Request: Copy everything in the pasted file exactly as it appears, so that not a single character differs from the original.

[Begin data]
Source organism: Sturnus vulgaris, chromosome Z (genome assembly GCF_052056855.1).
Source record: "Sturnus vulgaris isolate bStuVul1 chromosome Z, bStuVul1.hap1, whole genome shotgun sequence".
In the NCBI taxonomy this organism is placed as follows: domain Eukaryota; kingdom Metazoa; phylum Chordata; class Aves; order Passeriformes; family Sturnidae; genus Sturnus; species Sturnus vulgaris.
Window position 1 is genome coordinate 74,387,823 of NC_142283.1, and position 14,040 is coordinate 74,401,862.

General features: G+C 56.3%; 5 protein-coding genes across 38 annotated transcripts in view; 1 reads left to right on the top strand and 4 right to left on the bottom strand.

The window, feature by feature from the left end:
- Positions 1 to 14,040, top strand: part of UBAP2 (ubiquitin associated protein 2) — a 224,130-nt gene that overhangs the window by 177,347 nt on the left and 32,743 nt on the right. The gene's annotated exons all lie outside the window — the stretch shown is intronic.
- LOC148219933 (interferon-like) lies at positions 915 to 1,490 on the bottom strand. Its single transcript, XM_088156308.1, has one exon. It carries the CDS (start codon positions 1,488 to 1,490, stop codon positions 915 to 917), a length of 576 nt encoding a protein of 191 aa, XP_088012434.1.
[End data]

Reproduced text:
Source organism: Sturnus vulgaris, chromosome Z (genome assembly GCF_052056855.1).
Source record: "Sturnus vulgaris isolate bStuVul1 chromosome Z, bStuVul1.hap1, whole genome shotgun sequence".
In the NCBI taxonomy this organism is placed as follows: domain Eukaryota; kingdom Metazoa; phylum Chordata; class Aves; order Passeriformes; family Sturnidae; genus Sturnus; species Sturnus vulgaris.
Window position 1 is genome coordinate 74,387,823 of NC_142283.1, and position 14,040 is coordinate 74,401,862.

General features: G+C 56.3%; 5 protein-coding genes across 38 annotated transcripts in view; 1 reads left to right on the top strand and 4 right to left on the bottom strand.

The window, feature by feature from the left end:
- Positions 1 to 14,040, top strand: part of UBAP2 (ubiquitin associated protein 2) — a 224,130-nt gene that overhangs the window by 177,347 nt on the left and 32,743 nt on the right. The gene's annotated exons all lie outside the window — the stretch shown is intronic.
- LOC148219933 (interferon-like) lies at positions 915 to 1,490 on the bottom strand. Its single transcript, XM_088156308.1, has one exon. It carries the CDS (start codon positions 1,488 to 1,490, stop codon positions 915 to 917), a length of 576 nt encoding a protein of 191 aa, XP_088012434.1.